While all patients with advanced melanoma can be treated with checkpoint immunotherapies, patients with tumors containing the BRAF mutation can also be treated with targeted therapies. However, until now, doctors have had little prospective data to determine which treatment approach should be started first. A new study led by Dr. Michael Atkins, MD, Chair of MRA’s Medical Advisory Panel, provides practice-changing insight.
In the randomized Phase 3 study, Dr. Atkins — deputy director of the Georgetown-Lombardi Comprehensive Cancer Center in Washington DC — compared how well patients with BRAF-mutant melanoma fared when starting their treatment with targeted therapy combo dabrafenib + trametinib (Tafinlar + Mekinist) followed by immunotherapy combo ipilimumab + or nivolumab (Opdivo + Yervoy), or vice versa. The study found that patients who were treated with nivolumab + ipilimumab followed by dabrafenib + trametinib at disease progression (if necessary) experienced greater 2-year overall survival (72%) compared with patients receiving the reverse sequence (52%). In fact, because of the substantial differences between the two groups, the trial was halted early by the trial’s oversight committee.
“Many people were surprised that just changing the sequence of the same medicines could produce such a big difference for patients,” says Dr. Atkins. “Put a different way, out of 100 patients, 20 people would still be alive if they received the immunotherapy sequence first. This is even more important because a substantial minority of patients treated with the immunotherapy sequence first are now in remission, off treatment, and back to living their normal lives.”
Dr. Atkins’ research is important — and even disruptive — because it provides critical guidance on how melanoma should be treated for doctors and patients alike. Since 2011, over a dozen new therapeutic options have earned FDA approval, but doctors have little prospective data — the gold standard in clinical research — to inform how these new medications should be sequenced in the real world. Dr. Atkins’ trial provides the urgently needed evidence. In addition, almost half of all patients with metastatic melanoma have tumors containing a BRAF mutation, making Dr. Atkins’ findings relevant to a huge portion of the melanoma community.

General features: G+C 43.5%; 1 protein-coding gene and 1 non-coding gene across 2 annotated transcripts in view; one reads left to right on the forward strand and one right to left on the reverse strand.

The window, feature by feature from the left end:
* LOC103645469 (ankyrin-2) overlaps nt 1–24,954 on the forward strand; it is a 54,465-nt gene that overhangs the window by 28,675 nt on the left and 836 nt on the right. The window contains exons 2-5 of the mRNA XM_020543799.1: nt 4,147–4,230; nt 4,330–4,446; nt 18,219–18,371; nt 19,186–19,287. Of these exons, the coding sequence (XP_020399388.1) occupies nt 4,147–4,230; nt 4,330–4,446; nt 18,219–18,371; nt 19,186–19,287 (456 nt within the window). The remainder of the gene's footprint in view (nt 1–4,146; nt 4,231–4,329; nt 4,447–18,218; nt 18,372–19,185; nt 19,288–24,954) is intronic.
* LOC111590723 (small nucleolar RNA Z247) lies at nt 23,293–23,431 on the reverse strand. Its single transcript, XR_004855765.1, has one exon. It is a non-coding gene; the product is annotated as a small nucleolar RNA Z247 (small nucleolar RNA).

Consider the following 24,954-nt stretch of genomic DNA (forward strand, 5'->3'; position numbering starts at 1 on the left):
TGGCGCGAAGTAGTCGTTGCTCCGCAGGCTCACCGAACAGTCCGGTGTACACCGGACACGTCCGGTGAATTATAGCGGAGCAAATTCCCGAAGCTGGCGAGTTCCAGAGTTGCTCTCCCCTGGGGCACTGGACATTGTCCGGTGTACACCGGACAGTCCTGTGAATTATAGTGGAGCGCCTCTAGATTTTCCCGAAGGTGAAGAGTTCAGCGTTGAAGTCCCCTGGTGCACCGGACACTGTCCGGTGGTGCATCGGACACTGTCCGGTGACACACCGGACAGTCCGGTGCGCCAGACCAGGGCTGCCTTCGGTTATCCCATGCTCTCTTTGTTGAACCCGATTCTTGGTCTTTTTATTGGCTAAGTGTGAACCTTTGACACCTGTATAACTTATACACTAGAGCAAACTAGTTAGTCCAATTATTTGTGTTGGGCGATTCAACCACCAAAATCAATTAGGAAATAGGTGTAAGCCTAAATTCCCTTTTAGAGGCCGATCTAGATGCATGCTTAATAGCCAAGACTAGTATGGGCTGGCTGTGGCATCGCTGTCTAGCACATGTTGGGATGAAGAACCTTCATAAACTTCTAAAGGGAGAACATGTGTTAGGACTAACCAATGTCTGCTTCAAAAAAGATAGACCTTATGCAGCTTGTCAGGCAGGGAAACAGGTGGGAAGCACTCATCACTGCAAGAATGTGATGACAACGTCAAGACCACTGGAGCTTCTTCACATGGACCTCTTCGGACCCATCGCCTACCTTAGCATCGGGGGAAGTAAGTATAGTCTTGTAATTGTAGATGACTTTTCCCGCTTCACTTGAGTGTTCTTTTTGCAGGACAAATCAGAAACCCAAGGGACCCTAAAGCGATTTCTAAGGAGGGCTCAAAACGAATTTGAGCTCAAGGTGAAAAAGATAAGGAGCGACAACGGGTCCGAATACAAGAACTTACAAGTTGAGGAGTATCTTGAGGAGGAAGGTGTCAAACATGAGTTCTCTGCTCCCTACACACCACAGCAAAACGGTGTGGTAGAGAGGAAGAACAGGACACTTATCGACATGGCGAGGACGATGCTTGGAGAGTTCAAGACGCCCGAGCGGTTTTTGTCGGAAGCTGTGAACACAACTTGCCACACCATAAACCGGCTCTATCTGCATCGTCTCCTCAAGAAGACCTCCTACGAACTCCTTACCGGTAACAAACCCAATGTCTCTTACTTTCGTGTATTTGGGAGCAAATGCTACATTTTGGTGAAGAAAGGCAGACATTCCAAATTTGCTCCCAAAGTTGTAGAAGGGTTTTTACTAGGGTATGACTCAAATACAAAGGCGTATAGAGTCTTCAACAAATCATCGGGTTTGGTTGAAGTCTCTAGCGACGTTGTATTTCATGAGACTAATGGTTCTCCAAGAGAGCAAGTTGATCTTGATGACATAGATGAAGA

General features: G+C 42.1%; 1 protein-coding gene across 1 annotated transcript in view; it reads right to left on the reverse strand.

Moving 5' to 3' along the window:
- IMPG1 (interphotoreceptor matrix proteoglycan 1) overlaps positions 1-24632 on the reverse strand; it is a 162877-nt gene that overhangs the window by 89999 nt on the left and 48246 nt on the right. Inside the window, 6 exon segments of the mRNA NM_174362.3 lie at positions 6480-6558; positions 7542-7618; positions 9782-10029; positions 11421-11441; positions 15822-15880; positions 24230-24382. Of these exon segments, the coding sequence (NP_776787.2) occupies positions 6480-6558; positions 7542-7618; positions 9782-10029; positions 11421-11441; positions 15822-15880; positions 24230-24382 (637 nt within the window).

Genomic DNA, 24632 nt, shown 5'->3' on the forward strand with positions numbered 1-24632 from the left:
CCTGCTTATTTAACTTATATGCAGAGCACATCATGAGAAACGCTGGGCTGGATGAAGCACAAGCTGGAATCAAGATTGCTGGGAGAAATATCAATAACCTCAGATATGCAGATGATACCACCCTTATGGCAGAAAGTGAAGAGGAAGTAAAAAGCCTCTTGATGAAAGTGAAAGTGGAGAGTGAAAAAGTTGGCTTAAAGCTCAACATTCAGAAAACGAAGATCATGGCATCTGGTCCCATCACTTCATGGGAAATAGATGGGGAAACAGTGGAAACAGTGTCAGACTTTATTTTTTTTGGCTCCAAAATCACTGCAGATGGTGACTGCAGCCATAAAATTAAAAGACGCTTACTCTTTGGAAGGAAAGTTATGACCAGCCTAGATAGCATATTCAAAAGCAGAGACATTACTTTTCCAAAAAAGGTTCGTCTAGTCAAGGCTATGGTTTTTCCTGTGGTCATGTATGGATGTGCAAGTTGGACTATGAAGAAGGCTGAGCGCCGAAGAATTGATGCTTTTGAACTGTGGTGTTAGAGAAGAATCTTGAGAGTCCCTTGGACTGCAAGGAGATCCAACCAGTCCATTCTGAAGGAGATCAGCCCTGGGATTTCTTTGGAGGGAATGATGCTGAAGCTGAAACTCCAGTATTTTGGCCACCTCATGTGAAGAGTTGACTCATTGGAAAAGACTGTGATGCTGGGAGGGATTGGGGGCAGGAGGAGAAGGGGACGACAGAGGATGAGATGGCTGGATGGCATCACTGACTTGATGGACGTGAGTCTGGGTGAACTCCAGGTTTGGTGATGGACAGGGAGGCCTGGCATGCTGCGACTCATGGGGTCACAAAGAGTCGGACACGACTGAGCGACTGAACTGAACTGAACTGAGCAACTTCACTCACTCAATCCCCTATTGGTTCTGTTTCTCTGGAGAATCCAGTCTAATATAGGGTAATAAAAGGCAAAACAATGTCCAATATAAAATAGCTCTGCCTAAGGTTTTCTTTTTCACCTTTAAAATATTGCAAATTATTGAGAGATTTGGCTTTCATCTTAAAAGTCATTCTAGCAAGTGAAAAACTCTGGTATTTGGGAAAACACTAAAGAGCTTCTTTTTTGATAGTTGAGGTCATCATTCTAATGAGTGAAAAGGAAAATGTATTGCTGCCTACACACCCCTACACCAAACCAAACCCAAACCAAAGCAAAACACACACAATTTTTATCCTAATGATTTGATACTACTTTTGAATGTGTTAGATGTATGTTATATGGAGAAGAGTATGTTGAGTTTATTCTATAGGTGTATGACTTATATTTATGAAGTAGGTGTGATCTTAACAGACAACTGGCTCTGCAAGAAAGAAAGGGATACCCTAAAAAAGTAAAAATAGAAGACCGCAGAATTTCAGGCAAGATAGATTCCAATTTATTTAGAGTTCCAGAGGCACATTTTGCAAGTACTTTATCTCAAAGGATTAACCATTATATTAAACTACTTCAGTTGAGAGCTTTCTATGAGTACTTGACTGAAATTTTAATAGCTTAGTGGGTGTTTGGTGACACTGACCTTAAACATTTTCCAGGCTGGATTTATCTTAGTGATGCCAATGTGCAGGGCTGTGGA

In the study, 46% of patients responded to combination immunotherapy as initial therapy while 43% responded to combination targeted therapy as initial therapy. At the data cutoff used for the study, 88% of patients who responded to the immunotherapy-first sequence were still responding to treatment, compared to only 49% of the targeted therapy-first group. Then, upon disease progression, response rates were 48% for those receiving the combination targeted therapy as the second therapy and only 30% for those receiving combination immunotherapy.
“What this means is that response rates were consistent for patients when receiving targeted therapy as first or second line therapy, whereas response rates for immunotherapy were less effective if patients received targeted therapies first,” says Dr. Atkins. “If anything, the response rate for targeted therapy was a little higher for patients who received immunotherapy first.”
The video below explains the promise of immunotherapy in fighting cancers:
Dr. Atkins’ study not only determined that patients do better when starting with combination immunotherapy, it also reinforced the importance of targeted therapies in the melanoma treatment arsenal. “The targeted therapy was an important contributor to the overall survival benefit for patients who received immunotherapy first, and played a critical role in raising the tail of the overall survival curve for these patients.”
Currently, about half of all patients with advanced, BRAF-mutant melanoma in the United States are receiving targeted therapies as their initial treatment, a quarter are starting with anti-PD-1 based monotherapy, and the remaining quarter are starting with combination immunotherapy — what Dr. Atkins’ research found to be superior. In addition, several countries around the world, including France and Italy, do not permit the use of checkpoint immunotherapy as the initial treatment for patients with BRAF mutant melanoma.
“The results from the DREAMSEQ study should dramatically change how patients with BRAF mutant melanoma are treated worldwide,” says Dr. Atkins.
“The progress that has been made over the last decade in research has transformed my Melanoma Clinic from a very sad place into a virtual travel agency where patients are coming in talking about where they went, where they’re planning to go, and seeking my advice on that rather than the management of their melanoma,” says Dr. Atkins. “Never in my wildest dreams did I believe that we’d be seeing so many patients achieve durable responses. It truly is great news.”
This post was originally published February 2, 2022, by the Melanoma Research Alliance. It is republished with permission.